Retreat – to or from something? 

I often attend intensive meditation retreats. The word “retreat” however is quite misleading. Not wrong, but does not tell the whole story. The word “retreat” makes me think about retreating from something, as I would be hiding or protecting myself from enemy forces. But when retreating, where have you wound up? 

A meditation retreat in my zen tradition is called Sesshin. If you search for translations for the word Sesshin things like “touching the heart-mind”, “gathering the mind” or Se = to touch, to get in close contact; Shin = our heart-spirit (our original, true being), pop up. It is true that during a Sesshin you break the habit patterns of ordinary life to plunge yourself into concentrated meditation practice, usually many hours a day, and therefore you could use the word retreat, as you are retreating from everyday life. However, you are surely not hiding. With a strict schedule, limited distractions, and many hours to explore the riches of the mind (and Mind), it is hard to hide from what you usually keep yourself busy with. 

One thing we humans usually keep ourselves busy with is self-centered delusions. Stories we make up of the world as we see it from our point of view, colored by our feelings, thoughts, and conditioning. There is nothing wrong with this per see, we all live in separate bodies and will therefore always perceive the world slightly differently than anyone else. The delusion would be to see our truth as the only truth, to think I am in the right, and you in the wrong. Maybe it sometimes feels very clear what is right and wrong, but in the end, it is the cause of one thing that leads to the effect of another, and so the world as we have come to know it took form. 

During a Sesshin, I sit on a cushion and let life as it is present itself to me. Then the majority of “the work” is to notice what I’m up to, to shroud this. I might have grandiose fantasies of becoming an important person through my writing, diving deep into painful memories, fantasizing about the person meditating next to me, and so on… However, a common misconception here is that being busy with all these sorts of things would be bad and I would therefore be a bad meditator. If you think about it, how do we learn to separate one thing from the other? Through contrasts. I know hot from cold and coarse from fine because they are different, not because one is right and the other is wrong. In this example of meditating that doesn’t even make sense, so could be possible to apply the same kind of thinking to what we are up to? That noticing my daydreams is a gate to knowing “aha, I’m in a daydream, which is different from non-thinking”. With this understanding comes the ability to choose more freely and my container of holding different states, feelings, thoughts, choices, etc grows larger. So yes, I am retreating to something during a Sesshin (or any retreat for that matter): I am taking up the way of seeing through my self-centered delusions.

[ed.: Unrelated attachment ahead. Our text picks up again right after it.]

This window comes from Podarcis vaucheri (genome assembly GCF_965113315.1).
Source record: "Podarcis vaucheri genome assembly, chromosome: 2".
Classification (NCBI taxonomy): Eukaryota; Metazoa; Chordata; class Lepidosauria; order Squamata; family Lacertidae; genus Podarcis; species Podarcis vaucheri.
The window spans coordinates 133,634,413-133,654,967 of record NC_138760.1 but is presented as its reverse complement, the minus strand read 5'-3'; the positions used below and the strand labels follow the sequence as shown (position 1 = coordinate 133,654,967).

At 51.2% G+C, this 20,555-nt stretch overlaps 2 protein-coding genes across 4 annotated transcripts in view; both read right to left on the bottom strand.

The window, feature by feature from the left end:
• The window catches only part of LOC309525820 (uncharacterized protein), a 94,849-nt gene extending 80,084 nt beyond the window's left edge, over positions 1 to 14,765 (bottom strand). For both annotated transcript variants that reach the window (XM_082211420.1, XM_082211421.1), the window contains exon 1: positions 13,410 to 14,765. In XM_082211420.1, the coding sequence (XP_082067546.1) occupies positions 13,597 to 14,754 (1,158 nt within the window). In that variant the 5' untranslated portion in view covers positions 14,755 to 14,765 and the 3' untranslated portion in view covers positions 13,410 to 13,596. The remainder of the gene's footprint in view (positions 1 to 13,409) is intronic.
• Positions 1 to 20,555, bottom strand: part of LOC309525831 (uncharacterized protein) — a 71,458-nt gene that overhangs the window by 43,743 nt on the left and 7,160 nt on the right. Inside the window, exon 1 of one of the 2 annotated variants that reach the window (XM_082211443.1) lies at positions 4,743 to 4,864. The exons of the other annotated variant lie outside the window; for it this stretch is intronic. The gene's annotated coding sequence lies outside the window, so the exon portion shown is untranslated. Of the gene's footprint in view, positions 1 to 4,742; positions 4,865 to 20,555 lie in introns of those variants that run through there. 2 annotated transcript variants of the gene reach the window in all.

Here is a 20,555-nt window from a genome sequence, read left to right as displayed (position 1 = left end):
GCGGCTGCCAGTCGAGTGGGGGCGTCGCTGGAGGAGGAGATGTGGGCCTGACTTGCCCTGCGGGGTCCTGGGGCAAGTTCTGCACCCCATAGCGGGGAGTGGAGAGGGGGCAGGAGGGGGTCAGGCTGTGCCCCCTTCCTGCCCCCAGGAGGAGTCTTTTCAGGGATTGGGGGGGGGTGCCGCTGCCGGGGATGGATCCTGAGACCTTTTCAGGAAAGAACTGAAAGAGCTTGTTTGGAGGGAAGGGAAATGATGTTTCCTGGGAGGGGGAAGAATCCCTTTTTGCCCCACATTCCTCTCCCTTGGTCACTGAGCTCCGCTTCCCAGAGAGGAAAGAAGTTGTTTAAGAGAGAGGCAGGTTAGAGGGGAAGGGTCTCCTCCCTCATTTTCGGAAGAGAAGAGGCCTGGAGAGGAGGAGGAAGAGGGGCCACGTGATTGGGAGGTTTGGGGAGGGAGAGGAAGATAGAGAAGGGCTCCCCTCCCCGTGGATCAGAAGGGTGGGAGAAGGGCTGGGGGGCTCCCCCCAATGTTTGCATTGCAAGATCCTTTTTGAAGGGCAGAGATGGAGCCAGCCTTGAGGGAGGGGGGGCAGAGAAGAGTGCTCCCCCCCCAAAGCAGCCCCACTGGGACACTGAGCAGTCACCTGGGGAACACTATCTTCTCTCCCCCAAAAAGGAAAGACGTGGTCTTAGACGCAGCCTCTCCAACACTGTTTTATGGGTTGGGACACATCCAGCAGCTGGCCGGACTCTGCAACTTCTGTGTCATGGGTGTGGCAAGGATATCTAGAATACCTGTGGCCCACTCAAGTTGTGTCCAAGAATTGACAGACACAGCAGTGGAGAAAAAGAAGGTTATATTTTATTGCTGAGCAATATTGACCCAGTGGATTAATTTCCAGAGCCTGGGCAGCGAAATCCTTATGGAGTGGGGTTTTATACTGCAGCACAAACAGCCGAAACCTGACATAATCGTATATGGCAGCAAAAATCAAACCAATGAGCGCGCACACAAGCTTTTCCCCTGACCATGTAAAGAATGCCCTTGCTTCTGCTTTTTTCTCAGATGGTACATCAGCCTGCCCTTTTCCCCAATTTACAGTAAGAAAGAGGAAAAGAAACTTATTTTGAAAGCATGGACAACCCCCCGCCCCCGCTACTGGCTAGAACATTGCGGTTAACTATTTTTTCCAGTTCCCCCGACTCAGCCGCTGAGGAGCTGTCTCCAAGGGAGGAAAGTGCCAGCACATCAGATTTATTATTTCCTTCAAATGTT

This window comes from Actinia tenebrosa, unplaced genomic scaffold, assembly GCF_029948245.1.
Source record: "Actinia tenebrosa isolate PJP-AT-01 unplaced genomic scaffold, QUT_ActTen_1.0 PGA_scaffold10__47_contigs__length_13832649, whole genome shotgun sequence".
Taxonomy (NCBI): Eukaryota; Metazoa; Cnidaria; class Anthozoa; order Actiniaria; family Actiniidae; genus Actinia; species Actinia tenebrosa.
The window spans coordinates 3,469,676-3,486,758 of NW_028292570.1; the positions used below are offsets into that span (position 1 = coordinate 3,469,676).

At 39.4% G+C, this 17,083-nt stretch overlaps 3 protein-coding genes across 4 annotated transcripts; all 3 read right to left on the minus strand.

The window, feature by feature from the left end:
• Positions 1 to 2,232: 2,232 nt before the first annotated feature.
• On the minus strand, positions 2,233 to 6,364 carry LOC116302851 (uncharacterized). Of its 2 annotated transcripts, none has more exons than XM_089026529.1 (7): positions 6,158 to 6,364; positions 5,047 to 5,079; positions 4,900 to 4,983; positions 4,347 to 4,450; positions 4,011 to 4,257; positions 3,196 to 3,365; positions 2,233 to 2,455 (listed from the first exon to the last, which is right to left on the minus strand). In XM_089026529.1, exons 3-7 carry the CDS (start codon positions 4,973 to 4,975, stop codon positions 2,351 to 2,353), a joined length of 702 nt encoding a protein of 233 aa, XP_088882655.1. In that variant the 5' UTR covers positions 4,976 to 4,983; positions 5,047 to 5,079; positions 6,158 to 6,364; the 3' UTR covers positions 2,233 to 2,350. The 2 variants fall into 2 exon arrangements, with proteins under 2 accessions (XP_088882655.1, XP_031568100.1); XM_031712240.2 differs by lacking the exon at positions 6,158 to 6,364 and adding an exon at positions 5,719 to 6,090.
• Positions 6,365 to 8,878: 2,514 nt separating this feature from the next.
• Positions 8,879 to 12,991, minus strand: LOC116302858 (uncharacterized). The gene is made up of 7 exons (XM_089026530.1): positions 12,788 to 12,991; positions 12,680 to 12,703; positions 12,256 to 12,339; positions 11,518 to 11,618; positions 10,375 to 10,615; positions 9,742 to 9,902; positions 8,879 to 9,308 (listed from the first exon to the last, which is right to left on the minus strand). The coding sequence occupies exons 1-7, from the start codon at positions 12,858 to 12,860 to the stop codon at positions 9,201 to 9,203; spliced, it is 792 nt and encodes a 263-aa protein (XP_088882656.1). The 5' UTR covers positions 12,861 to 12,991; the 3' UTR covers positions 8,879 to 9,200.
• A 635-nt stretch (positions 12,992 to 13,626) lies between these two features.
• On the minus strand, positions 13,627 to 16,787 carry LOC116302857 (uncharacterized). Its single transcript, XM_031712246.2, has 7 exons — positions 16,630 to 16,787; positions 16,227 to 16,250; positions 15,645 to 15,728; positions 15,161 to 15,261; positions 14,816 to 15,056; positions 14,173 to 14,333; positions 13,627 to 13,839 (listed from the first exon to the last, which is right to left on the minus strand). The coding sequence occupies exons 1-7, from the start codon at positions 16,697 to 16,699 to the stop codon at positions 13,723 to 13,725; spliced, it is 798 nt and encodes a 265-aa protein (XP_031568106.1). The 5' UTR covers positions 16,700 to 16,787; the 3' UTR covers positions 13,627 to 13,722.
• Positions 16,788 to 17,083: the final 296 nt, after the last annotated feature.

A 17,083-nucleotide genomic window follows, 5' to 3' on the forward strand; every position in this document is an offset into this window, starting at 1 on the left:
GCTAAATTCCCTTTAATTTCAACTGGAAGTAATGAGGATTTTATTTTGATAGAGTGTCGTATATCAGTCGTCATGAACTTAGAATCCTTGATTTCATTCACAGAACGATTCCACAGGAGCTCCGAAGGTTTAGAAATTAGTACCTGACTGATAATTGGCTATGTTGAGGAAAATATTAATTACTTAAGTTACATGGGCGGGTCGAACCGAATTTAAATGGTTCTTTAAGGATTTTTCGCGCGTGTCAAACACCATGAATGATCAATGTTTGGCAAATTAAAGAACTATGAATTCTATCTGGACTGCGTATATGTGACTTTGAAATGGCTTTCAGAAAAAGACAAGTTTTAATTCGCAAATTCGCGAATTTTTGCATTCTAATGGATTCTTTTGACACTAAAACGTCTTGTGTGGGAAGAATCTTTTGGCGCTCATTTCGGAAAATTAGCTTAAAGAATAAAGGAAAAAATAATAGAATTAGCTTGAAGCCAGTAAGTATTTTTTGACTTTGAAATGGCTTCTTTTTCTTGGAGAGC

A retreat also offers a break from our often hectic everyday life, where we need to work, meet deadlines, respond to people, and/or somehow often keep ourselves busy with maintaining this facade of “I got it together” (or “I will let the world know I don’t have it together!”), “This is who I am” (even if that might be “I have no idea who I am!”), and “I distinguish myself from this, you, them in this and that way”. Our ego often leads the way. A retreat can then show you – if you’re for instance very happy to pause your responsibilities for a while – where your delusions might be hurting you. Keeping up a certain facade can be a lot of work. Maybe there is something inside of you that wishes to be expressed more freely?

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